• reheen

    Having worked as in-House Online Marketing expert and now in a Digital Agency I have seen both sides. Personally I say there is 1 thing missing in the article when you work inhouse you dont get a Third party perspective, everyone within the company follows certain set guidelines and procedures, the degree of experimentation is not high.
    Also 1 counter argument that I would like to put up is – think SEO as Taxes – would you consider doing Taxes in-house or hire an accounting firm (who never come cheap). You can read about Taxes and laws and accounting and do it in-house – but the question to ask it – Is it worth the time and effort and what happens if you go wrong?
    Would like to hear other people’s thoughts.

  • http://www.empirecovers.com Jake Goldblum

    i think there are more than 5 areas of seo that you need to improve. I probably could have written a novel on how to do seo inhouse. I’ve read enough books. One of the things i was to share and hope i shared is even if you are inhouse which is very lonely there are still millions of communities out there that you can keep you in the loop or teach you how to do more link building. Watching seer interactive or distilled videos, watching matt cutts, talking on seo moz or high ranking forums, or even going to meetup.com where it is all about seo. I found an incredible meetup that has some top people from the industry. Isn’t this why were are on the site to learn more about how to link build and get ideas? I personally think you can do a lot of things in house before you go to an seo firm and save a lot of money. I will try to make the articles as interesting as possible and please continue the dialogue because it helps me write better articles. Look i paid a lot of money to people who have helped me with seo. I just think i can save a lot of people money. I wont tell the story of a disaster of an seo firm that i hired that ripped me off but it is one of the best firms in the east coast.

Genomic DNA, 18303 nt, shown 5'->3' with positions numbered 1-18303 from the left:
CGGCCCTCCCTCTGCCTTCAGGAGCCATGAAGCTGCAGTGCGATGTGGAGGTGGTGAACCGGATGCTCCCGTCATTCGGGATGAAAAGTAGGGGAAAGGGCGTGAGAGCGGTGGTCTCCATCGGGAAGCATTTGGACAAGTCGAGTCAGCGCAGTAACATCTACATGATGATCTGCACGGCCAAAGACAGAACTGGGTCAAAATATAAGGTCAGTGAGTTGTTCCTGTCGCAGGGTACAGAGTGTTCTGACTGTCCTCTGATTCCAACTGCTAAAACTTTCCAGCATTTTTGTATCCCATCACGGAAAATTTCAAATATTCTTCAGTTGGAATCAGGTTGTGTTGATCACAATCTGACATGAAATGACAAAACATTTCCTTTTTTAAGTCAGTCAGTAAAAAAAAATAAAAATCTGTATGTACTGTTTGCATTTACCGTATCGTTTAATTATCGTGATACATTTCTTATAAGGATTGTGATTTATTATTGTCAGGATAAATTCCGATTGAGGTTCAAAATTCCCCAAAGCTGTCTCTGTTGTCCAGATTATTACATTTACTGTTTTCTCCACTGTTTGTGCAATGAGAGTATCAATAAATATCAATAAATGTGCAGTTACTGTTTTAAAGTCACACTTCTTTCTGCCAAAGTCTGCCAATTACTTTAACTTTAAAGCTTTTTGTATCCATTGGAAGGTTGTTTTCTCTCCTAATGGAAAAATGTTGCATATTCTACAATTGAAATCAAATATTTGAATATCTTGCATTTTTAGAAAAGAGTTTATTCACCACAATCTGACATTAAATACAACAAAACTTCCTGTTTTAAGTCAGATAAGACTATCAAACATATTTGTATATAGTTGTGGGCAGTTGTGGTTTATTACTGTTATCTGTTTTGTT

• http://www.empirecovers.com Jake Goldblum

    sorry i wrote the last thing on my phone

  • http://nicopretorius.wordpress.com/ Nico Pretorius

    Great post, thx. I do think it depends on the size of your company though. What I found worked well for me in the past is to make the website the responsibility of the company doing my marketing. They are therefore responsible not only for SEO, but for the whole website, the content on the website and the look & feel. I use one company for this, and they grow with the business. But your article can also be used as a checklist to make sure they did what they were suppose to do (e.g. link building and doing it right), and that they did not overcharge you, as per you paying $100 per article.

  • http://www.enovabiz.in E.B.

    Yes, every aspect of SEO can be done in-house. But is it advisable? Does everyone have enough time to learn and keep up with SEO industry?

    Car manufacturers don’t make nuts or bolts. Not every car company makes even engines. They do what they are best at and outsource others. If you start doing it yourself then why stop at just SEO?

    As for the expenses. Not every SEO company is expensive & not everyone is equally good. As for hiring an inhouse SEO. Won’t he be more expensive?